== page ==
There has been lots of talk about virtual reality over the past few years, but many people are still not entirely clear on what this is. Essentially it means a simulated version of the real world – with three dimensions – that the person using it can physically interact with and for a long time it was very expensive to create. Now that this is no longer the case, it is moving into the mainstream and we are set to see many more everyday uses of it.
One area that it is already moving into is the gaming world, via both VR mobile gaming and VR specific console games. Games for both of these formats are already on the market. The big player when it comes to VR mobile gaming is currently Google with its Cardboard headset that can be plugged into smartphones. This has been pretty well received by gamers so far, not least due to the fact that it is a great deal more affordable than VR console gaming devices at the moment. It allows you to play games such as the obstacle-based puzzle game BAMF VR, but is also a device that is helping to extend virtual reality into other entertainment areas through apps like Within – which lets you experience music concerts, short films and other content in a VR format. This provides one of the biggest indicators yet that the possibilities of virtual reality are limitless and those that benefit from greater reality and interactivity, such as casino games like poker, are ones that would seem the next natural area for it.
However, despite these strides forward and the appeal of Google Cardboard, it is still the VR specific devices such as HTC Vive, PlayStation VR and Oculus Rift that dominate the media. These are in shops now and have won praise for the design, with the headsets considerable comfortable to wear during long gaming periods. Furthermore there are strong games for them on the market, like the tension-building Keep Talking and Nobody Explodes and sci-fi epic Eve: Valkyrie. VR gaming is also benefiting from the fact that many of them are available for all the main devices. There are exclusive ones, such as Wilson’s Heart – for the Rift console – but oddly 2016 has not seen VR gaming take off to the expected degree. This is being attributed to the comparative lack of games coupled with ongoing flaws with the actual headsets. Given the massive leap forward in tech that VR represents, such teething troubles are probably to be expected and are unlikely to hold it back in the long term.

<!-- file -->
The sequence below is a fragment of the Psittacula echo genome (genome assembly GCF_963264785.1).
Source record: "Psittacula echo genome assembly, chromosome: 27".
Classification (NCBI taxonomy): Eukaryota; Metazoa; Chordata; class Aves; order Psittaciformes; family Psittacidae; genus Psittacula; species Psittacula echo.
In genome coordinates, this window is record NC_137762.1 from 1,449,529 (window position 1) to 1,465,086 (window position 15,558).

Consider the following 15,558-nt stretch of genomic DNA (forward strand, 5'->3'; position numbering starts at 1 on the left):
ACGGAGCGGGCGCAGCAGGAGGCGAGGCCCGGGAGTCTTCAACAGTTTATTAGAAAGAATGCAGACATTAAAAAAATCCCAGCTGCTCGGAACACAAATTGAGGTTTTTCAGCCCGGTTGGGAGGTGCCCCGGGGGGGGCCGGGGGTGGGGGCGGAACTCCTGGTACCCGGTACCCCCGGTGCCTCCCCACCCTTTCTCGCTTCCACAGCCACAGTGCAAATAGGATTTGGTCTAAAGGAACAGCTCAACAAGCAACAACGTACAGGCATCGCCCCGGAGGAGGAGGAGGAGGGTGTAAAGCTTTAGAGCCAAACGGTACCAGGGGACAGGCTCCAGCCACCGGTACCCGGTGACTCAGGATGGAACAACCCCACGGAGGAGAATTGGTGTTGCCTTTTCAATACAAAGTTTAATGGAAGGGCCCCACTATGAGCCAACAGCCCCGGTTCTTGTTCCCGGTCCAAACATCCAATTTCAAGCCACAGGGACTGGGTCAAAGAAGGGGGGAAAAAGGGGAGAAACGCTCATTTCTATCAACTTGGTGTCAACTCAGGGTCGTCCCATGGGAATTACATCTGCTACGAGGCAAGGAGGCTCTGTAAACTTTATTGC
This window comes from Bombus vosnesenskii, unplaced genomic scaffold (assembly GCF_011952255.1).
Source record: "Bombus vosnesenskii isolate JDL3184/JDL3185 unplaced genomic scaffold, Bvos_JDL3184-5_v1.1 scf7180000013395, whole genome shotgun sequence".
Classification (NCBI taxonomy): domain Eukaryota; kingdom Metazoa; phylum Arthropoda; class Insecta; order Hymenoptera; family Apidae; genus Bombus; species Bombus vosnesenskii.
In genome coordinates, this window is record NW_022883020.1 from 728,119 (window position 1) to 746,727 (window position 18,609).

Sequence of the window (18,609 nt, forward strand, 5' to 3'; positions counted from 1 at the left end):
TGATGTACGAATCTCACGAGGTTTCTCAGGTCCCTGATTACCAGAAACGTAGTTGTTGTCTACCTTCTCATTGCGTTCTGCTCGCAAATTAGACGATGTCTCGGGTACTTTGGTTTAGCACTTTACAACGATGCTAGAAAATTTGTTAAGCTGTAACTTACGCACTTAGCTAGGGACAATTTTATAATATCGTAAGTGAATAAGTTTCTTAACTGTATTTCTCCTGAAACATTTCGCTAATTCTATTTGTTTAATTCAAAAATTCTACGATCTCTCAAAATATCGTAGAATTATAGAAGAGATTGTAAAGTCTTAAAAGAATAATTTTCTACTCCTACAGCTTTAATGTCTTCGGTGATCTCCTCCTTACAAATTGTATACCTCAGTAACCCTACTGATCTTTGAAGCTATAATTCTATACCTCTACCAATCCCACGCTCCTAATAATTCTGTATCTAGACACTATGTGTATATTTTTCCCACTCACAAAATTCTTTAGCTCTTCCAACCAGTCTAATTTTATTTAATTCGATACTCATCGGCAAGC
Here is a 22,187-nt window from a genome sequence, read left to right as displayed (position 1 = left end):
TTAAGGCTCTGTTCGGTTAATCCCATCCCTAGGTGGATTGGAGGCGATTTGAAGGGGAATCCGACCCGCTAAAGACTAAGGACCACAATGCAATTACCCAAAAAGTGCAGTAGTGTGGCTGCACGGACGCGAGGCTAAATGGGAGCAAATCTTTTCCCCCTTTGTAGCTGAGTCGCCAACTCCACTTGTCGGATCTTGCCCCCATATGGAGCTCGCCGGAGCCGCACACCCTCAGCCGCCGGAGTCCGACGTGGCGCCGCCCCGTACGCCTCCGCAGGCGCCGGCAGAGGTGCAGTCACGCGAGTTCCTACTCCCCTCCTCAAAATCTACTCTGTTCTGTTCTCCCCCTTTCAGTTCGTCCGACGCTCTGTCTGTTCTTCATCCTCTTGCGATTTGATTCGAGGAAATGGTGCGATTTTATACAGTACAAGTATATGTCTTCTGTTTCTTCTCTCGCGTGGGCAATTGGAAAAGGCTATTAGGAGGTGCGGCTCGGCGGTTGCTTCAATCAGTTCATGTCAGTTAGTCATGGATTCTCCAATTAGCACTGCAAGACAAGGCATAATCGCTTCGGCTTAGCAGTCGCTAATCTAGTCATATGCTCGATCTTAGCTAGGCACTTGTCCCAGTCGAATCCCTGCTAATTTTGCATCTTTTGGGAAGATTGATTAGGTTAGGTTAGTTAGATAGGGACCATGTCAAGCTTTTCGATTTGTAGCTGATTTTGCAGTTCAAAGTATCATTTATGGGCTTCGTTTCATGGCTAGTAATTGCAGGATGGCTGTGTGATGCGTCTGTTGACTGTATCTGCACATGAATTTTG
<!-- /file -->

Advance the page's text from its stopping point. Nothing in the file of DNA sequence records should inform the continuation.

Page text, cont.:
VR may be experiencing a lacklustre start when it comes to sales and popularity, but once the problems have been ironed out; it is hard to see it failing to take off.